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Qual Saf Health Care 13:i33-i40 doi:10.1136/qshc.2004.009936
  • Original Article

Developing observational measures of performance in surgical teams

  1. A N Healey,
  2. S Undre,
  3. C A Vincent
  1. Clinical Safety Research Unit, Imperial College, London, UK
  1. Correspondence to:
 Dr A N Healey
 Clinical Safety Research, Imperial College London, Department of Surgical Oncology and Technology, 10th Floor QEQM, St Mary’s Hospital, Praed Street, Paddington, London W2 1NY, UK; a.healeyimperial.ac.uk

    Abstract

    Team performance is increasingly recognised as an essential foundation of good surgical care and a determinant of good surgical outcome. To understand team performance and to develop team training, reliable and valid measures of team performance are necessary. Currently there is no firm consensus on how to measure teamwork, partly because of a lack of empirical data to validate measures. The input−process−output model provides a framework for surgical team studies. Objective observational measures are needed in surgery as a basis for interdisciplinary team assessment and training. The “observational teamwork assessment for surgery” (OTAS) tool assesses two facets of the surgical process. Observer 1 monitors specific tasks carried out by team members, under the categories patient, environment, equipment, provisions, and communications. Observer 2 uses a behavioural observation scale to rate behaviour for the three surgical phases (pre-operative, operative, and post-operative) with components of teamwork: cooperation, leadership, coordination, awareness, and communication. Illustrative data from an initial series of 50 cases is presented here. The OTAS tool enables two independent observers, a surgeon and psychologist, to record detailed information both on what the theatre team does and how they do it, and has the potential to identify constraints on performance that might relate to surgical outcome.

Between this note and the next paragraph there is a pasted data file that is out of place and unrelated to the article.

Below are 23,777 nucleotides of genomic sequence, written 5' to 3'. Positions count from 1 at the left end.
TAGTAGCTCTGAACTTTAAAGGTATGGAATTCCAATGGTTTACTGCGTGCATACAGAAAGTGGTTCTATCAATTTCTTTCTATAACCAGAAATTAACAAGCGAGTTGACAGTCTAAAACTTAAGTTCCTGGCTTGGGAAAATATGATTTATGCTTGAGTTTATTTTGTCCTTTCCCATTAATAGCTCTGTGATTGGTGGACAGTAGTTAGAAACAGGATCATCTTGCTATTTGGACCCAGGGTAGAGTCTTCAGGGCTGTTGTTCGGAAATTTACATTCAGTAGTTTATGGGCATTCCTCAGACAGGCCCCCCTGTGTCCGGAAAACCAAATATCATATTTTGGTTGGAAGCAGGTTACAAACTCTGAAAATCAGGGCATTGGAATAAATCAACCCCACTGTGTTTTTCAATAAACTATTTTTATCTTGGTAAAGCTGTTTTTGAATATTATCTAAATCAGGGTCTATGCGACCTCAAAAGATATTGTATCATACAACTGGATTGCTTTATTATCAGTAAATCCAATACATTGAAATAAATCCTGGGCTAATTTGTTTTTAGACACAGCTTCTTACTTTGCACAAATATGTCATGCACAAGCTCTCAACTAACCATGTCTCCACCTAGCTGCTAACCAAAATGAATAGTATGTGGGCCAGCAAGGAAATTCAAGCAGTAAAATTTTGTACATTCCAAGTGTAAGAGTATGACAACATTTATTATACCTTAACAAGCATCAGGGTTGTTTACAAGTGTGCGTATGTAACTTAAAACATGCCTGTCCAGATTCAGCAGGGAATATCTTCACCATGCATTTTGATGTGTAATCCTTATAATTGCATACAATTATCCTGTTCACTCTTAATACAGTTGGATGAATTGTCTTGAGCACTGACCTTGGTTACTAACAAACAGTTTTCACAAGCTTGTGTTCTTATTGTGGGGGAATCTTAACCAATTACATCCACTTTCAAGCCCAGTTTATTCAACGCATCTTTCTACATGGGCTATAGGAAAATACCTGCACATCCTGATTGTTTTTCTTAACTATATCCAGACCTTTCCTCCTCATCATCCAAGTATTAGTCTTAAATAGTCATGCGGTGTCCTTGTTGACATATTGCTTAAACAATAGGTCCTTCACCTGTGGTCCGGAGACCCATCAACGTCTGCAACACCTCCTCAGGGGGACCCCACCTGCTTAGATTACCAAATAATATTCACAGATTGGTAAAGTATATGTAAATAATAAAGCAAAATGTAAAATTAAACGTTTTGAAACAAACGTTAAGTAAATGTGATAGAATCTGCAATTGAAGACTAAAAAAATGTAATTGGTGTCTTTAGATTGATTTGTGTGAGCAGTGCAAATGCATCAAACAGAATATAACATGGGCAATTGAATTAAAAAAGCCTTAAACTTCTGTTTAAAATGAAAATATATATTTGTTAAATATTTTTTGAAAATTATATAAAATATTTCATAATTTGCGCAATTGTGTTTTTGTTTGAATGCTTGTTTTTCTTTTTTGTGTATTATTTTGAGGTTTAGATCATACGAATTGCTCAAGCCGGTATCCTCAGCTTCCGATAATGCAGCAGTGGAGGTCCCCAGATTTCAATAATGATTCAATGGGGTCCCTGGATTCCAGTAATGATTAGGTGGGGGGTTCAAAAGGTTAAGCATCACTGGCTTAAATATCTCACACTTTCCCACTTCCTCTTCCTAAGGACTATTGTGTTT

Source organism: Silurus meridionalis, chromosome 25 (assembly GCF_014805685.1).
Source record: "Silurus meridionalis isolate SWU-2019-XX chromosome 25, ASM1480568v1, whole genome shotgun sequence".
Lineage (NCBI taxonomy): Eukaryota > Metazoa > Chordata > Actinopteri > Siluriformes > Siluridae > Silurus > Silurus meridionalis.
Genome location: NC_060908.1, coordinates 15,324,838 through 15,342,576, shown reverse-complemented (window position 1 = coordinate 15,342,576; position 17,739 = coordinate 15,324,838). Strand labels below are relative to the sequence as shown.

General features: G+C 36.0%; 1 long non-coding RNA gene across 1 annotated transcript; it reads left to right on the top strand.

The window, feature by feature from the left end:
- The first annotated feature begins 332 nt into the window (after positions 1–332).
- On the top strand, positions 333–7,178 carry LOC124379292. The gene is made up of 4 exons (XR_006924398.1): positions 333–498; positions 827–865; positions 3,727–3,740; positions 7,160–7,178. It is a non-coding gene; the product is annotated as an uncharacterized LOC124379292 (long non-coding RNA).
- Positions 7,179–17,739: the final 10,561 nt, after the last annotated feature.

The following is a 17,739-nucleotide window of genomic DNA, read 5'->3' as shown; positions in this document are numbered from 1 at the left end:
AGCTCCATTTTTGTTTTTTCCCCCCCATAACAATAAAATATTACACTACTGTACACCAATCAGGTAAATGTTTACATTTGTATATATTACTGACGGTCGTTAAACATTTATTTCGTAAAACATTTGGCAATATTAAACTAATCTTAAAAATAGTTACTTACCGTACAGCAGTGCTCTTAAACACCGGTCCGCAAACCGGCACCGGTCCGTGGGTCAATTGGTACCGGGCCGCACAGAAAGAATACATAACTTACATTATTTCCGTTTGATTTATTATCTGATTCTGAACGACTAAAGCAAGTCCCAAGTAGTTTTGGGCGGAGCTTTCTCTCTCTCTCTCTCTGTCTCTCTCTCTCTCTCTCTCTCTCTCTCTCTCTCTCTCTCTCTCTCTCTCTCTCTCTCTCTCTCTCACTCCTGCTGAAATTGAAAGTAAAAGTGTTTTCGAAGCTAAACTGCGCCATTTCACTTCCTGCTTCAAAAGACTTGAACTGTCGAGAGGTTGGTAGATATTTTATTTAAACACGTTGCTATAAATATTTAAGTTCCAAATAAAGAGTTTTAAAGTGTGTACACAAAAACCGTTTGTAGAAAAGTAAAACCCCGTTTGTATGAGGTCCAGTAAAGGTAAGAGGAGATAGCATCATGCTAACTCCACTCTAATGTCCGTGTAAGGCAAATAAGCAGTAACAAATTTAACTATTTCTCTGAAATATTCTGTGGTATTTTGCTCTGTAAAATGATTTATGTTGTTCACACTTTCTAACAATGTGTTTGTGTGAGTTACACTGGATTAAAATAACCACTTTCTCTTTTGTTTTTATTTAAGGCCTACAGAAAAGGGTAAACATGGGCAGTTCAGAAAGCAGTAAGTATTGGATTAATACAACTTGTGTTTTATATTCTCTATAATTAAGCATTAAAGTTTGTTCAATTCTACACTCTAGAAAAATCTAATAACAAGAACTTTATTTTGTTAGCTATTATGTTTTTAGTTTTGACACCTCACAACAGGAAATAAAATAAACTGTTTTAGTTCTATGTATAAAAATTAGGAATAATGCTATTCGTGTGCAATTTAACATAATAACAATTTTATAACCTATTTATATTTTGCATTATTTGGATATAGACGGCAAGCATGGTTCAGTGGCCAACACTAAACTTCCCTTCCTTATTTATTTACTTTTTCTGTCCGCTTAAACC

Footnotes

    • The Clinical Safety Research Unit website is http://www.csru.org.uk

    • The BUPA Foundation, the Smith and Nephew Foundation, and the UK Department of Health Patient Safety Research Programme were funding bodies for this study.

    • Competing interests: none declared